I was shocked to read the statements of fellow Keralite and long-distance runner OP Jaisha saying she was not given drinking water during her 42 km road race at Rio Olympics. But as more news started coming in, I became worried, naturally at the authenticity of the views that came in from various parties involved (or not involved!), including Jaisha herself.
Let's look at the facts.
International Association of Athletics Federations (IAAF) is the governing body of athletics. The athletics events at the Olympics are conducted based on their rules and regulations. For instance, it was IAAF that upheld the ban on the Russian track and field team from competing in Rio.
IAAF instructs that water and refreshments shall be provided to all athletes during the course of the run and at the finishing line. They even mention that such facilities must be provided "free of charge".
The association further mandates that water and refreshment stations shall be provided at intervals of approximately 5 km (or shorter, subject to weather conditions) for all long-distance runs including the marathon.
Jaisha says the Games committee provided water only at an interval of 8 km. If this is true, she has every right to approach IAAF and file a complaint against the conduct at the Rio Games. The rule further says that the interval can be as less as 2.5 km, depending on warm weather conditions. The temperature in Rio was around 20º Celsius when the women's marathon started.
Individual countries can also have their own stations to serve the preferred but approved water and refreshments for their athletes. In this case, it is the responsibility of an athlete to nominate the stations where they want such refreshments.
It is up to Jisha now to make it clear where she wanted India's own stations. This would generally be specified in terms of intervals in kilometre points.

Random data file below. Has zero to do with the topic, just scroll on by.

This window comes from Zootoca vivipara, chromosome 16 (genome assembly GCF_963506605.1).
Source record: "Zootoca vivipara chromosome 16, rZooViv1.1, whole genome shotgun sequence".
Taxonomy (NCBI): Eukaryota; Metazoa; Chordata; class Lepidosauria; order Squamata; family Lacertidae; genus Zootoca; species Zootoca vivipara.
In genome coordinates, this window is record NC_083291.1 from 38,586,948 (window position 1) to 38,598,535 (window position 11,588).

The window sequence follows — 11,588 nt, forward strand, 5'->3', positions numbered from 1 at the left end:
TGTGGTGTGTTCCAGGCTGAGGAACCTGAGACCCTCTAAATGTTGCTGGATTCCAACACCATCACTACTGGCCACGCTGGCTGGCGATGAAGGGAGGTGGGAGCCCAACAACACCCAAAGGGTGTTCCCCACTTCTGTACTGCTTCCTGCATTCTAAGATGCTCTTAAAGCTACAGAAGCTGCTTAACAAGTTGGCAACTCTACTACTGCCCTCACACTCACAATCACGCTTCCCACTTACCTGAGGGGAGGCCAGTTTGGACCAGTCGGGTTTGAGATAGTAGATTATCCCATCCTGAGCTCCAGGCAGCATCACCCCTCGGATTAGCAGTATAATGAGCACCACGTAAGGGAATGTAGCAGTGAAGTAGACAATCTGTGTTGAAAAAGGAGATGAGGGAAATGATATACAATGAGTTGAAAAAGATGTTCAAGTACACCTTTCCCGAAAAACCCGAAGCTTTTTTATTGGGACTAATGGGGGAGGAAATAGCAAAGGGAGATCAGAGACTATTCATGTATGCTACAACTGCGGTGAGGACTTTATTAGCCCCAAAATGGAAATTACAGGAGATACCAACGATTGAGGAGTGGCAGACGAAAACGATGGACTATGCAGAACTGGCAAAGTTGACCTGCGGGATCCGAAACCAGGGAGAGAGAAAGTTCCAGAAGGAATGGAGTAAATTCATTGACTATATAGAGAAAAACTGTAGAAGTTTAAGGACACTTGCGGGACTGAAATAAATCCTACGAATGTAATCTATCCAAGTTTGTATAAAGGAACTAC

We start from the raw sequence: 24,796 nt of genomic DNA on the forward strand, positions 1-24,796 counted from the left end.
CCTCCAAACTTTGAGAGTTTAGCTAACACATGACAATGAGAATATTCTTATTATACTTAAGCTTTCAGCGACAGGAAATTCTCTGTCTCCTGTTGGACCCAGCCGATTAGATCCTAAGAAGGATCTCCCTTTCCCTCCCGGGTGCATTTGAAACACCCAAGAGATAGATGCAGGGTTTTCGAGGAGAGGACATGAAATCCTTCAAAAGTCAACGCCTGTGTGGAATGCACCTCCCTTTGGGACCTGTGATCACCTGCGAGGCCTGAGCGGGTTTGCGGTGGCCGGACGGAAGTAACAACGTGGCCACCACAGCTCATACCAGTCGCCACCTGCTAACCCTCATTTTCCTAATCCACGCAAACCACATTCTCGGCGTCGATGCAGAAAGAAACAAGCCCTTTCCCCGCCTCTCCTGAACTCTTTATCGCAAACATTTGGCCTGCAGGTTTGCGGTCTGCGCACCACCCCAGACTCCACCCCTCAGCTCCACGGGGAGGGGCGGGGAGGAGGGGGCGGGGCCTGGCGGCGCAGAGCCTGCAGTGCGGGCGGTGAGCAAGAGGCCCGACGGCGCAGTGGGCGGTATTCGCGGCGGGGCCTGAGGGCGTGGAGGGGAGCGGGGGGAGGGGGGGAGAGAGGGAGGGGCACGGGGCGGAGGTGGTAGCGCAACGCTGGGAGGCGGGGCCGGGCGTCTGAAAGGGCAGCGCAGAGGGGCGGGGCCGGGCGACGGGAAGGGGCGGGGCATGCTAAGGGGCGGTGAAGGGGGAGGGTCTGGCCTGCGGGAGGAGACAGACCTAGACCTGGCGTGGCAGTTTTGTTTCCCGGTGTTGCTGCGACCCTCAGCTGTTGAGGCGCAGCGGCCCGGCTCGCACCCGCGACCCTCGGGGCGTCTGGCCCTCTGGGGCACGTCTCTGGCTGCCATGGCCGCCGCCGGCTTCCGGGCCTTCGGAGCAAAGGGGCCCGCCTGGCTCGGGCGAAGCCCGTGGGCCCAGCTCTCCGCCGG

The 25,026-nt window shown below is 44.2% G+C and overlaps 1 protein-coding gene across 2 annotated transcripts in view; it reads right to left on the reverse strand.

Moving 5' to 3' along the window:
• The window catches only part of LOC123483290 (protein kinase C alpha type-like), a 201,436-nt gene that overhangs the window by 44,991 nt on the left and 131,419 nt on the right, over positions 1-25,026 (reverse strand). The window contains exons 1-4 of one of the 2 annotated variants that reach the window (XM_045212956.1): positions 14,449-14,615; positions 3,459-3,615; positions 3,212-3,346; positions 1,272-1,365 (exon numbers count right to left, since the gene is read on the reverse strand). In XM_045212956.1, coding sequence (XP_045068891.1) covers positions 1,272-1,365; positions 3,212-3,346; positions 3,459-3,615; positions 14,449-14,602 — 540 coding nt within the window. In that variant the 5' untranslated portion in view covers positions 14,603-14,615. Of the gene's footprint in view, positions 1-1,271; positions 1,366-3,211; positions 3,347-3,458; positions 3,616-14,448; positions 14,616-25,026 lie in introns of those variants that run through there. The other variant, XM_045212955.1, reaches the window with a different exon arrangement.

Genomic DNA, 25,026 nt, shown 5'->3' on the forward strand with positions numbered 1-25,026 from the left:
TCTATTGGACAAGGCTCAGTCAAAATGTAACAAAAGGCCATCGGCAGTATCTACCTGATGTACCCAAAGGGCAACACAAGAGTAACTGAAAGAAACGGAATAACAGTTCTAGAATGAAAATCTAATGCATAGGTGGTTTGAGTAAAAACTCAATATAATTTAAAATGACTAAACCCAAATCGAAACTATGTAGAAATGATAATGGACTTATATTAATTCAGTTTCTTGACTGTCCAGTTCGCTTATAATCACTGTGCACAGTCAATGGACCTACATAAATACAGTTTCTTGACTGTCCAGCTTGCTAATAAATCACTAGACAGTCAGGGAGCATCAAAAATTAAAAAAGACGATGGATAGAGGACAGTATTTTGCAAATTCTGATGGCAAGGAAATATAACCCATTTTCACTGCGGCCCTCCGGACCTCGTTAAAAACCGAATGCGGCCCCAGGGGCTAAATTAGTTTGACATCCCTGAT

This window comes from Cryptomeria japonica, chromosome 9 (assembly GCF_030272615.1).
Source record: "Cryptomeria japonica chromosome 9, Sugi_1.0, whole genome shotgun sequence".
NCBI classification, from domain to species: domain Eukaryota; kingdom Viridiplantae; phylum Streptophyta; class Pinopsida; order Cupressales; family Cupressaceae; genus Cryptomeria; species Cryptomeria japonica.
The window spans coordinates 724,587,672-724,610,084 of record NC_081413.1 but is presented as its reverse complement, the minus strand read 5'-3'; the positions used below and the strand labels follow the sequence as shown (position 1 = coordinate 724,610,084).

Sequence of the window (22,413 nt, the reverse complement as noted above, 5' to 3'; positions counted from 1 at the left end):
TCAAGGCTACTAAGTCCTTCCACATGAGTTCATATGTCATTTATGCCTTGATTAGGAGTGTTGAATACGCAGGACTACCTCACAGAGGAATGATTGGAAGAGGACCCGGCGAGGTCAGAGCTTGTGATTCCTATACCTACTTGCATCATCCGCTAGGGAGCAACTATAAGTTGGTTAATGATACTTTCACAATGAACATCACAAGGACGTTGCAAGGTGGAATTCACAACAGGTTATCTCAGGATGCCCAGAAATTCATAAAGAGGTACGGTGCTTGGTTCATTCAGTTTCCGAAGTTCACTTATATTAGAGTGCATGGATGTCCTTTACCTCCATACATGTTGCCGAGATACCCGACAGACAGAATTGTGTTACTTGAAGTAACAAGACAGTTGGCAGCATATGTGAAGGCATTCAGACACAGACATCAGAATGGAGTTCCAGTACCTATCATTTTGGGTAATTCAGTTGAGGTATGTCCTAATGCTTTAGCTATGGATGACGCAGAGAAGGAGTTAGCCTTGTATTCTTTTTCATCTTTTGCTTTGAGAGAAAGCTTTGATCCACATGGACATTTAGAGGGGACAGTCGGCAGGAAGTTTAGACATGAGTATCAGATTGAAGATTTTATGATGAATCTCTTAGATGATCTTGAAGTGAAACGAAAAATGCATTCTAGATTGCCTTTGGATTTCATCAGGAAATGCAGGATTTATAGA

Such refreshments must be handed over to the Games committee beforehand so that they are under proper supervision. Again, the onus is on Jaisha to make clear what type of drinks and refreshments she wanted the Indian officials to get.
While Jaisha wouldn't agree, fellow runner Kavita Raut says that she was asked about the type of drinks and refreshments she would want and at which points. She says she refused to have her own stations.
|Indian sports minister posing for selfies with exhausted athletes. Photo: Twitter (VijayGoelBJP)|
IAAF stresses that such refreshment stations are mandatory during the course of a race as inadequately serviced stations can cause severe medical problems, including the death of affected athletes. This means they fully anticipate the situation encountered by Jaisha. They would not recommend an athlete to continue running dehydrated.
Jaisha says she was so exhausted that she couldn't even walk one metre after the 21 km mark. It is bemusing to think how she could complete the 42 km marathon in that case. Of course, pride and patriotism can keep her going, but for an athlete who cannot even walk a metre, running 21 km is a far-fetched dream.
Jaisha's claim that all other runners had their own stations cannot be true. Refreshment stations can be installed only at designated points and you could see how many stations were available just by looking at the race video.
The Athletics Federation of India (AFI) says they consulted the runners and their coaches and all of them refused to have individual stations. Besides, AFI also states that Jaisha ran previous marathons without the aid of individual stations.
Another worrisome fact here is that the marathon took place on August 14 and Jaisha waited until the Games are over to raise this complaint. Athletes are built differently and have variable stamina, but Kavita Raut did not report any such issues and even finished behind Jaisha. Being India's topmost long distance runner, Jaisha is expected to be fitter than Raut.
Now an official panel has been set up to probe the incident. We will hopefully get a better picture of this shameful episode. It is true that everyone cannot be right in this issue. Whoever is guilty, must be identified and taken to task. Everyone is under the scanner, including the claimant.
Jaisha must reveal the names of the people to whom she shared the details of what she wanted - including the type of drinks, refreshments, and the kilometre points where she wanted them served.